Monday, 14 November 2011

Should a man be convicted of attempted murder for having unprotected sex?

An HIV-positive Ottawa man is considering an appeal after a judge ruled he must stand trial on four charges of attempted murder for having unprotected sex with young men without telling them of his condition.

A judge's decision on November 5, 2011 to reinstate the most severe charges against Steven Paul Boone overturns an earlier ruling at his preliminary hearing, which held failing to disclose HIV status cannot be attempted murder because, medically, HIV infection is no longer inevitably fatal.

Justice Albert Roy in the higher court ruled that the decision was flawed, however, because it wrongly weighed medical evidence that should have been dealt with at trial, Instead, he found there was sufficient evidence to merit a trial on attempted murder, which requires proof of intent to kill and carries a maximum sentence of 14 years.

Barring a successful appeal, this is one of the few times in Canada an accused will be tried for attempted murder — rather than aggravated assault or aggravated sexual assault — for failing to inform sexual partners of HIV-positive status.

With the allegation of intent to kill, Boone's case recalls the case of Johnson Aziga, who in 2009 became the first person convicted of first-degree murder in Canada for failing to disclose his HIV-positive status to two women who later died of AIDS-related cancers. I will get into the issue of whether it was murder he committed later in this article.

Boone, 30, faces two dozen charges relating to unprotected sexual contact with eight people, including administering a noxious substance and violating the terms of his probation, plus one count of possessing child pornography. The investigation began in April 2010, when a male complained to police he had contracted an infectious disease from Boone.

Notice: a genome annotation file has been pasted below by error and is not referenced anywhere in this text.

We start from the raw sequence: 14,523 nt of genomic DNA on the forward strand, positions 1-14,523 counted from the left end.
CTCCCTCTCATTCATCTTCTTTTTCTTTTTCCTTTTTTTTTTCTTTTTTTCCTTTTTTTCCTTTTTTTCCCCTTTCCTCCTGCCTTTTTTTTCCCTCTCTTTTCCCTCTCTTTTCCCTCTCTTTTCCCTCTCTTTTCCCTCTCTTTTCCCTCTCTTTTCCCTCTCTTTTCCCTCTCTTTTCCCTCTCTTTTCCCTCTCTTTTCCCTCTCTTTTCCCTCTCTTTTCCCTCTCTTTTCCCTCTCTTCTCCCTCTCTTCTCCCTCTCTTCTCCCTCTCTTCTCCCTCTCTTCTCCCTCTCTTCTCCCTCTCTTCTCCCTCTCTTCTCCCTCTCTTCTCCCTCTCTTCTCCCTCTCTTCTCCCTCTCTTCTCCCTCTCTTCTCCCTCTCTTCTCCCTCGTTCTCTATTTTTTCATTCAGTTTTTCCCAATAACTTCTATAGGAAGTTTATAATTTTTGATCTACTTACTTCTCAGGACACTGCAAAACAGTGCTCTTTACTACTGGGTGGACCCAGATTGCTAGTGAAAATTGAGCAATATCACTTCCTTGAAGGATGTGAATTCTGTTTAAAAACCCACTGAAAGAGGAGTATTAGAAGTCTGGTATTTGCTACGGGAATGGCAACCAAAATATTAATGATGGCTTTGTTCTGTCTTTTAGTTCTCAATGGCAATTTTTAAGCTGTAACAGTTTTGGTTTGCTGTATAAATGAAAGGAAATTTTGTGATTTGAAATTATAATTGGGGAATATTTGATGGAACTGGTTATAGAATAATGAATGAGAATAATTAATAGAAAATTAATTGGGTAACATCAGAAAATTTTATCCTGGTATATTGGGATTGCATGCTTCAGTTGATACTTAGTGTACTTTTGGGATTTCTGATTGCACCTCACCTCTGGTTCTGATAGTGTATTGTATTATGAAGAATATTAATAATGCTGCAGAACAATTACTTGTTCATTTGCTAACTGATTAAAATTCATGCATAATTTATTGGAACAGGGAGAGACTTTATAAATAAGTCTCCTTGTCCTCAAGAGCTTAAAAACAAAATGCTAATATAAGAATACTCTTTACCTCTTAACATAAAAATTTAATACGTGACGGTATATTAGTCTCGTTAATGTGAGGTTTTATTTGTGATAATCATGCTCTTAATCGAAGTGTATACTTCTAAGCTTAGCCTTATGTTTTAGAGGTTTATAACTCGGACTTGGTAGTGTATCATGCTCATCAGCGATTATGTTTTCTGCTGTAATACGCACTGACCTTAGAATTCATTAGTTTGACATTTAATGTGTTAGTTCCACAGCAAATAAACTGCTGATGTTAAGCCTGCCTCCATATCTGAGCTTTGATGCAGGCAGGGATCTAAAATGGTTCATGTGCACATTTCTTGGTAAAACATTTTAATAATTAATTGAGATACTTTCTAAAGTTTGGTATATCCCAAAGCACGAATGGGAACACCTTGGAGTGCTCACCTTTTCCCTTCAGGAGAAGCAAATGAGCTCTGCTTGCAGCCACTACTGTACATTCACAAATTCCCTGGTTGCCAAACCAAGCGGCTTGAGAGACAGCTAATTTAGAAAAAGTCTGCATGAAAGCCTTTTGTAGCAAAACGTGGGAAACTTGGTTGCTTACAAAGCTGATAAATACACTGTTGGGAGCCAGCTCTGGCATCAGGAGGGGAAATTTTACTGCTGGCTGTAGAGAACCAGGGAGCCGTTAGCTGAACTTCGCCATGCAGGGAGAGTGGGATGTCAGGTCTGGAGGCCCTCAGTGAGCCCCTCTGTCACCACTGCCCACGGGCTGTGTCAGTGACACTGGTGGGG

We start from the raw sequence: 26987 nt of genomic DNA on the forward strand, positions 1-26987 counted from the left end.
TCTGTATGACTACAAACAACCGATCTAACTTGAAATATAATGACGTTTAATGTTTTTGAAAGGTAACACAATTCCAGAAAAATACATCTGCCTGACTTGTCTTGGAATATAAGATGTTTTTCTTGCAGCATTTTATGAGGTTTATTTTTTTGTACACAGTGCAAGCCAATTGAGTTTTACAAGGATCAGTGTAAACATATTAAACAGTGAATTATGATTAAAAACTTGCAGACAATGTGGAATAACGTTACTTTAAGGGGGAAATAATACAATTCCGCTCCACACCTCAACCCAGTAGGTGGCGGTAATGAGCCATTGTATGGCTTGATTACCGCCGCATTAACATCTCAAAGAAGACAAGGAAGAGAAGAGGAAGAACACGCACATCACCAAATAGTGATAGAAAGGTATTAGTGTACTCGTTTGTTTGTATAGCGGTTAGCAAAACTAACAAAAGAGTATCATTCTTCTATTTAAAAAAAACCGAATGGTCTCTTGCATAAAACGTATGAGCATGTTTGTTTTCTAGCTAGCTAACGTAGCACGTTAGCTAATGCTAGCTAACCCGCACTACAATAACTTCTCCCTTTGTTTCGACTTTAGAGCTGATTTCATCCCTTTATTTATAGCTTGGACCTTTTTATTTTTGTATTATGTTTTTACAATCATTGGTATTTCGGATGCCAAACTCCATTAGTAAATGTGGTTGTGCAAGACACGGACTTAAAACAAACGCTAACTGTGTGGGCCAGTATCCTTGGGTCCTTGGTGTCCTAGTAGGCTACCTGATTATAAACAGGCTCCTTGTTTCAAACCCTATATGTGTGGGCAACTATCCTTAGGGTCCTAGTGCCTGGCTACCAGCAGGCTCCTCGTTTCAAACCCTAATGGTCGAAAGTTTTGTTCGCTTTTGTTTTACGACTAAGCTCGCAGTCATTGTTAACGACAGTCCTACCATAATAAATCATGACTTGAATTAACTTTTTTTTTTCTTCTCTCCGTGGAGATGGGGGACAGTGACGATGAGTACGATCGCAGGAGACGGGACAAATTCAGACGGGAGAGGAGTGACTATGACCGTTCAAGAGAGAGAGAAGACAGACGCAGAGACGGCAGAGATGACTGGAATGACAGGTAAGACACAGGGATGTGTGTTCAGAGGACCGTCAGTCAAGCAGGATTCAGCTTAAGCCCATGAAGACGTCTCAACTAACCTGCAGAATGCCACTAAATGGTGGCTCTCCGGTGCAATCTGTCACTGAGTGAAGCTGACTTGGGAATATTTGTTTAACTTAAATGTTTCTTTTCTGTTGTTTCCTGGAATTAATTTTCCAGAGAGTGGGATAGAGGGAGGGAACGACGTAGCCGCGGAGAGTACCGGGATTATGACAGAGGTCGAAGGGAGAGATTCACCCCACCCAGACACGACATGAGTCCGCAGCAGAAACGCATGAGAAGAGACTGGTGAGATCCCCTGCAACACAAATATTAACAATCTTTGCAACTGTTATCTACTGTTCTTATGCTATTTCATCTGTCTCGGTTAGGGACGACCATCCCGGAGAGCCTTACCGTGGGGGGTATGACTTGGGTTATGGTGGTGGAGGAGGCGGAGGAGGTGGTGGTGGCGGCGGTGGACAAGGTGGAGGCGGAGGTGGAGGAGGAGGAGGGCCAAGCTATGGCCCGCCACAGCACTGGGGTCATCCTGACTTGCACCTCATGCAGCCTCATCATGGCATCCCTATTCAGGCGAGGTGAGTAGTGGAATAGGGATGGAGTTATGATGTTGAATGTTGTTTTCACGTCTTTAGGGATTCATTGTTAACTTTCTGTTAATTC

But the primary legal conundrum, soon to be revisited by the Supreme Court of Canada in two unrelated cases, is whether sex with a person who has HIV involves a significant risk of serious bodily harm.

As a matter of medical fact, the answer has been changing. It is now dramatically different from where it was in 1998, when AIDS was at its peak and the Supreme Court last reviewed the law in the case of Henry Gerard Cuerrier. That precedent, which remains on the books, holds that failing to inform sexual partners of HIV-positive status, regardless of whether infection occurs, involves a type of fraud and amounts to aggravated assault.

Since then, about 80 people have been charged in such cases, but hardly ever with attempted murder.

"There are no reported authorities that either of us (prosecution or defence) could find (about failing to disclose HIV as attempted murder)" said Boone's lawyer, Ian Carter. Other cases have further complicated the issue, made the law seem behind the times and undermined the premise that death is a probable consequence of HIV exposure.

For example, in 2005, a judge instructed a British Columbia jury that an accused had no duty to disclose his HIV-positive status if he used a condom at all times.
In two other cases, to be jointly appealed at the Supreme Court, the HIV viral load of the accused was so low, the risk of transmission was dramatically reduced and so did not constitute a "significant risk of serious bodily harm" under the law.